America’s pets are fat, too

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Sydni Schieber with her three pets. (Andrew Stelzer/For WHYY)

Sydni Schieber with her three pets. (Andrew Stelzer/For WHYY)

A few weeks ago, Sydni Schieber got home to her small apartment in Berkeley, California. She opened the door excited to see her three loving pets — a dog and two cats.

Instead, she found a mess.

“The frosted flakes box is on the floor. It’s ripped to shreds,” Schieber said. “The bag’s ripped open and everyone in the house looks guilty. All three animals.”

Schieber took a video of the incident. It was the second time in a week. A few days earlier, she found her cat Penelope with her head inside a box of sugar cereal.

Schieber is very conscious about her pets’ nutrition, and now she no longer keeps cereal in the house. While it might seem funny, her animal’s diets are a serious issue — especially for her dog — an 11-year-old dachshund named Pepper.

When Schieber’s mother passed away a couple years ago, Pepper came to live with Schieber.

Pepper was obese on arrival. Tins full of cheese balls had been a part of her everyday diet.

“They had a Friday McDonald’s day, my parents. They would get McDonald’s and my dad would give her a piece of his burger. He’d give her French fries,” Schieber said.

“If he had ice cream, she’d sit there on the other side of him and would lick the ice cream. Like while he’s eating ice cream,” she said.

Pepper was lethargic. She didn’t want to go anywhere.

Schieber wasn’t having it. She put her on a diet, and got her outside — a little more each week. The only treats she gets are fresh fruits and veggies, like the occasional carrot. Pepper’s now muscular, healthy — completely different from the first nine years of her life

“That was a lot of her youth, so she would have been a very playful, active dog, but she couldn’t go on walks for an hour like she can now,” Schieber said.

Her parents cared about Pepper. They didn’t want her to be unhealthy, but Pepper still got fattening snacks.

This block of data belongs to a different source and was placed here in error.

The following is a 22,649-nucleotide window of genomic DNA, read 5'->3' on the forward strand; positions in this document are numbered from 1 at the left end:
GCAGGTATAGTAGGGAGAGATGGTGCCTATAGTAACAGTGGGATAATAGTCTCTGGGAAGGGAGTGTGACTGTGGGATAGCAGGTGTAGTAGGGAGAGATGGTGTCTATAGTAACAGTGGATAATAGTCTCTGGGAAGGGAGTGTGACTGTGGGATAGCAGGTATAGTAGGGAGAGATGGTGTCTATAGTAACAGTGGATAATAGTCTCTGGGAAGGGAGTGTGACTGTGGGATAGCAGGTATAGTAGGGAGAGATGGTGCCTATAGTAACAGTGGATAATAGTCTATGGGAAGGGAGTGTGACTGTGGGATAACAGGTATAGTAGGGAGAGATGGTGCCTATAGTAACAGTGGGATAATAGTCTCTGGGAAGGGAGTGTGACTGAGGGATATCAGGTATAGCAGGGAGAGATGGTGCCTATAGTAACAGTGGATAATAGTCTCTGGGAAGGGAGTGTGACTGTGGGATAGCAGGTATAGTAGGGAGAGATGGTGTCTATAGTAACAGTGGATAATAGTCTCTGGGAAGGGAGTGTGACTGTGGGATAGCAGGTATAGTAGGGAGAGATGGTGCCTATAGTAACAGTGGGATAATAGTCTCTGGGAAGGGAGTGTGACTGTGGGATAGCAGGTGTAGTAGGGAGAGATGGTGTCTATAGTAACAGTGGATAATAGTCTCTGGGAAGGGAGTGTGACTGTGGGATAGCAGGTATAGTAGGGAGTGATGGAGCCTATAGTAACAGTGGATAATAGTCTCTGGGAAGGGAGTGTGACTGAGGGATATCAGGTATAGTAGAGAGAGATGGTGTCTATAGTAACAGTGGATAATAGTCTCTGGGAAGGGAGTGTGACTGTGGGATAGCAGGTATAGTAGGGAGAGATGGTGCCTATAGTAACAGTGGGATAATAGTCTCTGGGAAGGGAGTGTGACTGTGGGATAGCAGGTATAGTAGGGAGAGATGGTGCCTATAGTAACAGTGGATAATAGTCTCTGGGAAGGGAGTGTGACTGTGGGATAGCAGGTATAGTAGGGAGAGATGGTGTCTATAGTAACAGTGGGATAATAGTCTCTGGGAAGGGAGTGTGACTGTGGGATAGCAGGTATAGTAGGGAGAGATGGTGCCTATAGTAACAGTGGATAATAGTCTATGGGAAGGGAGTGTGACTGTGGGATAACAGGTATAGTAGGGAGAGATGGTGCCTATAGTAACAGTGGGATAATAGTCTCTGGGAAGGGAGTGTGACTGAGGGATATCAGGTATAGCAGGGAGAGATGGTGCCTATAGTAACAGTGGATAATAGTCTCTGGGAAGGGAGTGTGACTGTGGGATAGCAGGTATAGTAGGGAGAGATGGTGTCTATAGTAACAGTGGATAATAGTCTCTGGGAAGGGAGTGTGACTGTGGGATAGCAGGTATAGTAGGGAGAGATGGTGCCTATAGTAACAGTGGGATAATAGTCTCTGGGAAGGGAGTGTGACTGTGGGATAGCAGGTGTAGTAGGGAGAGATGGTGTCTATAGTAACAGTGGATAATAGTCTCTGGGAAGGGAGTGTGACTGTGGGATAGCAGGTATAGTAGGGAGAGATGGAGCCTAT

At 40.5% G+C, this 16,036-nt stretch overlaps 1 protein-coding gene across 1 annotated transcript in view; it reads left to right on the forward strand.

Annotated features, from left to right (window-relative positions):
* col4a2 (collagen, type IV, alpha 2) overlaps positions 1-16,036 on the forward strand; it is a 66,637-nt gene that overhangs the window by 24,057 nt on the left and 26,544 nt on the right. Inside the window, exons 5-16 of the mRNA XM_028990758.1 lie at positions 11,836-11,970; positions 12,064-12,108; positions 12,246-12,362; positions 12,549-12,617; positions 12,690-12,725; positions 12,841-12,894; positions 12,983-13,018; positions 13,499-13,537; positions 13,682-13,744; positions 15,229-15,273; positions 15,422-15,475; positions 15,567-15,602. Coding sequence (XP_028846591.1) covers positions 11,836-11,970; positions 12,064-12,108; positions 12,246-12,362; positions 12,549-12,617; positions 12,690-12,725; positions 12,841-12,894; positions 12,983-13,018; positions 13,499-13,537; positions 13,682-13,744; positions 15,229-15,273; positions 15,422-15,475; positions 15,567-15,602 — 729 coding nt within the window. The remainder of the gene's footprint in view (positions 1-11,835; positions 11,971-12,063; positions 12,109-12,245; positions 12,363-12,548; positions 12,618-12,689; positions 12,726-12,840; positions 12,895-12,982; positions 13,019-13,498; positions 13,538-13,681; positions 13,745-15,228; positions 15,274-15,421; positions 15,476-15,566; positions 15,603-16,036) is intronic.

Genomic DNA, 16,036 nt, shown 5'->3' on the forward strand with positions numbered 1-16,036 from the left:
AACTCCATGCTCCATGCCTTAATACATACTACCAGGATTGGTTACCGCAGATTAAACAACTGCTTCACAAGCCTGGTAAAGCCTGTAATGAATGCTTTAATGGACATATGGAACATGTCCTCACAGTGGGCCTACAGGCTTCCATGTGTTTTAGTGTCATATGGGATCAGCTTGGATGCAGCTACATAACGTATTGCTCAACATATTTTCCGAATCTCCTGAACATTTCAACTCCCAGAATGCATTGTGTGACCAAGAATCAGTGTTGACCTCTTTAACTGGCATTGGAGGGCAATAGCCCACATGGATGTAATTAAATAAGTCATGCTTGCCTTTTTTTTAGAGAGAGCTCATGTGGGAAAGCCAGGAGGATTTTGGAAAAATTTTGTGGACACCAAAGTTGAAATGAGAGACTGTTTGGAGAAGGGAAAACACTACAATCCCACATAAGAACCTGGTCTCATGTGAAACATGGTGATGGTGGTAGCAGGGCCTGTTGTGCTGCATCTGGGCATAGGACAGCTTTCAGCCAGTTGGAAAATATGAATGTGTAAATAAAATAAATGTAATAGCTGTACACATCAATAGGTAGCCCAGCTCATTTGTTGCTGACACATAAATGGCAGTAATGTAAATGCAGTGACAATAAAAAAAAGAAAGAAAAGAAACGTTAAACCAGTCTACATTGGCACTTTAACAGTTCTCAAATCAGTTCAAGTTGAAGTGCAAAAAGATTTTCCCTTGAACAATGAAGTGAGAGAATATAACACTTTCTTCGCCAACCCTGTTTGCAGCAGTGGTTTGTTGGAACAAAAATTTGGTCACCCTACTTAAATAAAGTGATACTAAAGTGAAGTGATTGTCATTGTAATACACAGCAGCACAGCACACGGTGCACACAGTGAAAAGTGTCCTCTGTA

Veterinarian Laura Fosbender hears this kind of story a lot.

“Food is love, so especially with pets, we look to them for companionship and for sort of uncomplicated relationships.” Fosbender said. “So, if you can slip them a treat every so often and it makes them happy, it makes you happy.”

The result is what many consider an epidemic. In the U.S., more than 100 million pets are overweight or obese, according to a 2017 study. At the University Veterinary Hospital in Berkeley, half of the patients come in needing some counseling on weight control.

Veterinarian Laura Fosbender exams Ellen Schwerin’s cat Lucy at the University Veterinary Hospital in Berkeley, California. (Andrew Stelzer/For WHYY)

It’s harder with multiple pets

On the morning I visit, Fosbender is seeing a family with three cats. One of them, a grey and white kitty named Lucy, is very obese. There’s a nine-point scale to measure body condition. One is way too skinny. Five is ideal. Lucy … is an eight.

Lucy’s owners, Ellen Schwerin and Aman Daro, are struggling to find a solution.

“She’s not losing any weight even though she’s on this restricted diet,” Ellen Schwerin says.

Schwerin and Daro bought a special pet feeder, and put a chip around each cat’s neck. The chip opens or closes the door on the feeder — and is supposed to regulate how much food each animal gets.

But Lucy has somehow learned how to game the system. She’s actually gained weight in the past year.

At her vet visit, the suggestions from the doctor include low calorie foods, or more regular feeding times. The general strategy is to reduce the number of calories consumed by 10 percent every month.

“An ideal weight is 10 to 11 pounds,” Fosbender says. “What I would aim for with her, it’s probably 12 pounds and then see where we’re at.”

“I know, that seems crazy!” exclaimed Schwerin, clearly frustrated about Lucy’s weight. “To lose four pounds?”

“It’s tricky because I can see she’s happy, and it’s sweet and she enjoys the eating. But at the same time we have to be parents and keep her in line,” Daro said. “So unfortunately some tough decisions are going to have to be made in her benefit.”

Those benefits are huge. Obese cats and dogs are at risk of kidney disease, heart failure, and spinal damage, among other health problems — some of the same ailments that affect obese humans.

Turns out pets and people are struggling with weight in America. More than half of Americans are also overweight.

Fosbender says this issue needs to be discussed more openly and with honesty.

“It is a struggle, you know, like I struggle with my weight. There’s other folks in here who struggle with their weight. The pet owner can sometimes have a struggle with the weight,” she said. “It can be a sensitive topic for people to talk about.”

I found the best evidence for how tough this issue is to address in the back room of the vet clinic, where I was introduced to a black and white kitty named Maui. Maui lives at the vet hospital, surrounded by knowledgeable professionals.

Fosbender explains that Maui has a feeding schedule and a weight log, “and yet, here we are … he’s not only a big cat, but he’s also a bit chunky.”

On the nine-point body scale, where one is skinny, and five is healthy. Maui … is a nine.

Maui’s feeding schedule at the University Veterinary Hospital in Berkeley, Calif. (Andrew Stelzer/For WHYY)

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